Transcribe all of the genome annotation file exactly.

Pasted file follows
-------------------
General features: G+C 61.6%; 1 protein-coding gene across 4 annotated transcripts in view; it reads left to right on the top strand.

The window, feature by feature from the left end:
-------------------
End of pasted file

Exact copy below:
General features: G+C 61.6%; 1 protein-coding gene across 4 annotated transcripts in view; it reads left to right on the top strand.

The window, feature by feature from the left end: